Steve always represented what America should be and actively disobeyed orders if they didn’t align with his personal code. He was even on the run from the government for a while in the name of his morals. Walker is a controllable national symbol just like the government originally wanted Rogers to be. In “Captain America: The First Avenger,” Rogers is forced to perform instead of actually helping troops in the War like he wanted. He saw himself as a “dancing monkey” and wasted potential. A version of the same song that  Rogers was forced by the government to perform was played as Walker excitedly introduced himself to the world as the new Captain America. It shows how Walker is willing to be manipulated by the government and that he has no real desire to live up to his potential and protect the world, but would rather blindly follow orders.

Walker represents what America really is. When he is discharged after killing a Flag Smasher violently on camera, he says to the board that discharges him “You made me.” This statement was the writer’s way of pointing out the darker side of America and explaining that Walker is a direct product of the flawed American government system. 

The best decision the writers made was to bring the character Isaiah Bradley into the show. He is a Black man who was used as a ginny pig against his will to test the super hero serum before it was given to Rogers. He was the only survivor of the group being tested on. Just like Rogers, Bradley disobeyed orders to save members of his troupe, but instead of being welcomed back as a hero like Rogers, he was imprisoned for 30 years. Obviously this is a fictional situation, but it represents a common occurrence in America. Although Steve Rogers had no knowledge of Bradley’s situation before he became Captain America, his success was at Bradley’s expense. 

Bradley’s story was significant to Sam’s character development and his journey to find his identity and what type of Captain America he would become. The fact that Isaih wasn’t just a one time plot device made the series so much better. The writers brought him back in the 5th episode and his story was actually important to the advancement of the plot and Sam’s character development. In the final episode he appears again when Sam shows him a new exhibit in the Captain America museum where his story is presented. It was the perfect way to tie up their character arcs. Viewers can expect to see more of Isaiah Bradley and his family in future MCU films.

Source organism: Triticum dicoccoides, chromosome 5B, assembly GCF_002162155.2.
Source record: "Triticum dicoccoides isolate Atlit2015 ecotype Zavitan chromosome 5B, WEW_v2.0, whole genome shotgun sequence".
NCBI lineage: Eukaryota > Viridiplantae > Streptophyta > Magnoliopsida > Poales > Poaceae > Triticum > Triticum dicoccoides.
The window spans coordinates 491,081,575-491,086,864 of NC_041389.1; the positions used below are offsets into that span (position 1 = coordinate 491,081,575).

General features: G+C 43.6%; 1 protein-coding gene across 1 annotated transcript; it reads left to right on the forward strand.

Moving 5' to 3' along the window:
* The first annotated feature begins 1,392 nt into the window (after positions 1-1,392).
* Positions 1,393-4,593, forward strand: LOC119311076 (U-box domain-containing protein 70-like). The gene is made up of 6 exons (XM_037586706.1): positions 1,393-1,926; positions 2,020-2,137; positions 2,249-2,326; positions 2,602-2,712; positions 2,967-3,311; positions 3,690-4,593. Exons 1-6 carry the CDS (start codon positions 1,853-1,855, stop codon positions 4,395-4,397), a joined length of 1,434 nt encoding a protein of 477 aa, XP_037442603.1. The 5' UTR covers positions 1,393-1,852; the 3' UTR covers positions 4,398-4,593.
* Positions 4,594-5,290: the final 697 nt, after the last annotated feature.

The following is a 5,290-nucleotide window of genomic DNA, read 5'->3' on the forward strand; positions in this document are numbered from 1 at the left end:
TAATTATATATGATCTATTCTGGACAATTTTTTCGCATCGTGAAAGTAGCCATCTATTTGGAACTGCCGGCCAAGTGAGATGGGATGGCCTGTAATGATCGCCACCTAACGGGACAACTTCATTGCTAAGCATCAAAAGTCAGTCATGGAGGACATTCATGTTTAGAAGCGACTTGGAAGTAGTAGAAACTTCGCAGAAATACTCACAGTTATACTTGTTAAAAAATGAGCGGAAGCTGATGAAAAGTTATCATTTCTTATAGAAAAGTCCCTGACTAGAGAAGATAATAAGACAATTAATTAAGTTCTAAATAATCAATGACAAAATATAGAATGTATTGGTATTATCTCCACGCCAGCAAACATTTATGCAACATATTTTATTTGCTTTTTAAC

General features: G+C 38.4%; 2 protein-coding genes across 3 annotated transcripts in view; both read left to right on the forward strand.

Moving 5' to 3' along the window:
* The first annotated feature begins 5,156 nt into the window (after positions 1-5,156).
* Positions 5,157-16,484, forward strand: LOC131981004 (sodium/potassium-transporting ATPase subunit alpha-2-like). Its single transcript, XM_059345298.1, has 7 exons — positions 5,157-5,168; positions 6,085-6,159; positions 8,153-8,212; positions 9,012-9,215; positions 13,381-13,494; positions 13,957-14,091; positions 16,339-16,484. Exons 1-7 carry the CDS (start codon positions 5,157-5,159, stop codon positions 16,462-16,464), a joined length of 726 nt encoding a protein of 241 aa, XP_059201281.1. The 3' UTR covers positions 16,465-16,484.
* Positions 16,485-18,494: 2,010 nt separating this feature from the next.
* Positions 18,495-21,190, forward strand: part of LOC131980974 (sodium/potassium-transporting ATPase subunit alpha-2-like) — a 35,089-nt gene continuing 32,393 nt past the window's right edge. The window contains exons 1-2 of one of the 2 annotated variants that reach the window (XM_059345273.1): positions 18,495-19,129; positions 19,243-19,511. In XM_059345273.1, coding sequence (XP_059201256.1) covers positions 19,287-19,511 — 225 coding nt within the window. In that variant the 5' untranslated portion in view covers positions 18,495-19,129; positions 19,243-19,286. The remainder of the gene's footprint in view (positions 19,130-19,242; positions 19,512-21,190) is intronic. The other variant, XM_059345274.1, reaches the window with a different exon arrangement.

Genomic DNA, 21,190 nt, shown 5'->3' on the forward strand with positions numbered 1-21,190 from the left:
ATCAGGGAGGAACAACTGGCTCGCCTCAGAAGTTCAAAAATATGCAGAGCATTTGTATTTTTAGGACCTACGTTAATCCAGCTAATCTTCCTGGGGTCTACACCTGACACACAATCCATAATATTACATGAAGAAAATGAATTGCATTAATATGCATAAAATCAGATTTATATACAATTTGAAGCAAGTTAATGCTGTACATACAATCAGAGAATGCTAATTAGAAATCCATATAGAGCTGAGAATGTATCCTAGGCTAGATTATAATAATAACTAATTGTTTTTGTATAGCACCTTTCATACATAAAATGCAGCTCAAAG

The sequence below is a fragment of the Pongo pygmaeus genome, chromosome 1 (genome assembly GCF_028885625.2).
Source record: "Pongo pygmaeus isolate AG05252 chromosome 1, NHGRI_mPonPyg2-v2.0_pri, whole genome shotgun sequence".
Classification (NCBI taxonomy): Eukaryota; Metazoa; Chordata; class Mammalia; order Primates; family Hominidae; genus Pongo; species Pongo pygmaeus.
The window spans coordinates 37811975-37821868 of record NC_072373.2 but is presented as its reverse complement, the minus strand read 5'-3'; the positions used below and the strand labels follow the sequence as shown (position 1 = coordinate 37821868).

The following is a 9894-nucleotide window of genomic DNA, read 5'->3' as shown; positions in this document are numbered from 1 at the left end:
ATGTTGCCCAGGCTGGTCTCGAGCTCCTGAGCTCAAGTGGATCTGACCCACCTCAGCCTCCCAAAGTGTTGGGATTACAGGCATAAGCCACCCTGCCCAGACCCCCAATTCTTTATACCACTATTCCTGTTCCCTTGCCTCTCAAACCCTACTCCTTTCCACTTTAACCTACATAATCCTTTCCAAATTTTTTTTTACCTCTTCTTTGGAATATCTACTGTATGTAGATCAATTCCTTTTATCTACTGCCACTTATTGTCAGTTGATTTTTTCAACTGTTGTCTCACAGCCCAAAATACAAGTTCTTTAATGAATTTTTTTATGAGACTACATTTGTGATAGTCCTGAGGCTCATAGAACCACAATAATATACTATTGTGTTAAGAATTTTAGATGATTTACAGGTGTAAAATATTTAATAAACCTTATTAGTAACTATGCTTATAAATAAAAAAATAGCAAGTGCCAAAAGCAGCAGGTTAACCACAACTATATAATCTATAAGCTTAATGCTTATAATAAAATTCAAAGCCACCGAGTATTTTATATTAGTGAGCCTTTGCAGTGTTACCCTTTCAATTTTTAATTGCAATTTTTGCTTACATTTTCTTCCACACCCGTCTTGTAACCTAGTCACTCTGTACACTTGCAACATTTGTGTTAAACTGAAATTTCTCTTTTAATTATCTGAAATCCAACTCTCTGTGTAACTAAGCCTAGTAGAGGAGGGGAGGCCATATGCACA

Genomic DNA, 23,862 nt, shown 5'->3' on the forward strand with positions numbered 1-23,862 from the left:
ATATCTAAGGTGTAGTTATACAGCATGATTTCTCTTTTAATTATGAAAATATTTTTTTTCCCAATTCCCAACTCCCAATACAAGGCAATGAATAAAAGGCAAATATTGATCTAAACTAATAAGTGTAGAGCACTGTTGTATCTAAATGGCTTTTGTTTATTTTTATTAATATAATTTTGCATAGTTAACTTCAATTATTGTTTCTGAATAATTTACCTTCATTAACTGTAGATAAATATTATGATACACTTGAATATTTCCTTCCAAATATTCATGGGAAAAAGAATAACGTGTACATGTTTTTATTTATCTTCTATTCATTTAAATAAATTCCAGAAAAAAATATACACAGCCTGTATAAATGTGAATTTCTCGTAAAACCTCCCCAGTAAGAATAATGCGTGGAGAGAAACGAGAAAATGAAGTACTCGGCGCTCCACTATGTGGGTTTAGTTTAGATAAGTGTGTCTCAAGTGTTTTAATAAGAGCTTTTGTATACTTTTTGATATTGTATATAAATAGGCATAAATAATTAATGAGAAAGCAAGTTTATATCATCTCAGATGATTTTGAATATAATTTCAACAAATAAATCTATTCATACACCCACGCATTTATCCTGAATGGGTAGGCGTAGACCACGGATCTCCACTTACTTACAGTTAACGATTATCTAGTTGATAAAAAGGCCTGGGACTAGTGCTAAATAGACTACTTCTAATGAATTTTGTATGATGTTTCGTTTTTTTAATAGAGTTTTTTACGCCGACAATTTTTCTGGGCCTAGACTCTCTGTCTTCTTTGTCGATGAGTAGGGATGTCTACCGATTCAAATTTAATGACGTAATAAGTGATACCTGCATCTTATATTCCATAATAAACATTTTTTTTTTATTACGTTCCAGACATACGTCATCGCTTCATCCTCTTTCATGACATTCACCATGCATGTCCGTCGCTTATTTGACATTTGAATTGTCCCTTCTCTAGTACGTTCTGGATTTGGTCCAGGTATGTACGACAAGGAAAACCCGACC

During the end credits of the final episode, there was a title card that said “Captain America and the Winter Soldier” to show that Sam Wilson is officially the MCU’s new Captain America. This drove fans up the wall and was a great way to end an iconic first season. In the comics, Bucky becomes known as  the White Wolf after his time in Wakanda. During the “Black Panther” post-credit scene and in the second episode of “The Falcon and the Winter Soldier”, his new superhero name was mentioned. It would have been better if the end title card had been changed to “Captain America and the White Wolf” because Bucky’s character evolved too. He’s not who Hydra made him to be anymore and validation in that last title card would have been powerful. Hopefully fans will get more of Bucky becoming the White Wolf in future Marvel continent where his character is explored more in depth.

When compared to “WandaVision” this series focuses on a much bigger picture and is more complex. “WandaVision” is more whimsical and bright whereas “The Falcon and the Winter Soldier” has a much darker tone. It focuses on the politics post blip. Unlike traditional superhero movies, there is not an exact good or bad. It creates a bond between the viewers and the main characters because they are all questioning who the real bad guys are. This series is much more than the average superhero movie and is worth the watch for anyone with Disney+ even those who aren’t MCU fans. The first episode of “Loki” comes out on June 9. Based on the success of “The Falcon and the Winter Soldier,” expectations are high.